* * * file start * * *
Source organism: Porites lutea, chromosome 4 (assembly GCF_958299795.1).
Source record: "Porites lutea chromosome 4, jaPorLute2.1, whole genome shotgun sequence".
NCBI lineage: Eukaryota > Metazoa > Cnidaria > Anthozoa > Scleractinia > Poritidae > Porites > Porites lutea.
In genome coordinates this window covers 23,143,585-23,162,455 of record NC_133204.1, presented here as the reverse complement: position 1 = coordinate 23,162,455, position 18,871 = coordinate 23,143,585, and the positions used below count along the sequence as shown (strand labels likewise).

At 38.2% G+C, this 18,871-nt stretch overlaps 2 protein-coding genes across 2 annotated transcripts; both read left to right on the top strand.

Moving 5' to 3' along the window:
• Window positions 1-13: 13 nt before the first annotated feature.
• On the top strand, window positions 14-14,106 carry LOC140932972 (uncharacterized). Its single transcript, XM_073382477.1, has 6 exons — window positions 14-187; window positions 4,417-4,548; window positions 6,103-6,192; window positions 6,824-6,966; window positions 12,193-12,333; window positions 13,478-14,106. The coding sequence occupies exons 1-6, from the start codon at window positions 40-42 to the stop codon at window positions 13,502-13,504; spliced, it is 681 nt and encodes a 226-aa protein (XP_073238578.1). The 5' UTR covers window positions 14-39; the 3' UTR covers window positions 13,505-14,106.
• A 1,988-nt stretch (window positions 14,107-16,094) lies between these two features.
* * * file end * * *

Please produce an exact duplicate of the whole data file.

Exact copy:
Source organism: Porites lutea, chromosome 4 (assembly GCF_958299795.1).
Source record: "Porites lutea chromosome 4, jaPorLute2.1, whole genome shotgun sequence".
NCBI lineage: Eukaryota > Metazoa > Cnidaria > Anthozoa > Scleractinia > Poritidae > Porites > Porites lutea.
In genome coordinates this window covers 23,143,585-23,162,455 of record NC_133204.1, presented here as the reverse complement: position 1 = coordinate 23,162,455, position 18,871 = coordinate 23,143,585, and the positions used below count along the sequence as shown (strand labels likewise).

At 38.2% G+C, this 18,871-nt stretch overlaps 2 protein-coding genes across 2 annotated transcripts; both read left to right on the top strand.

Moving 5' to 3' along the window:
• Window positions 1-13: 13 nt before the first annotated feature.
• On the top strand, window positions 14-14,106 carry LOC140932972 (uncharacterized). Its single transcript, XM_073382477.1, has 6 exons — window positions 14-187; window positions 4,417-4,548; window positions 6,103-6,192; window positions 6,824-6,966; window positions 12,193-12,333; window positions 13,478-14,106. The coding sequence occupies exons 1-6, from the start codon at window positions 40-42 to the stop codon at window positions 13,502-13,504; spliced, it is 681 nt and encodes a 226-aa protein (XP_073238578.1). The 5' UTR covers window positions 14-39; the 3' UTR covers window positions 13,505-14,106.
• A 1,988-nt stretch (window positions 14,107-16,094) lies between these two features.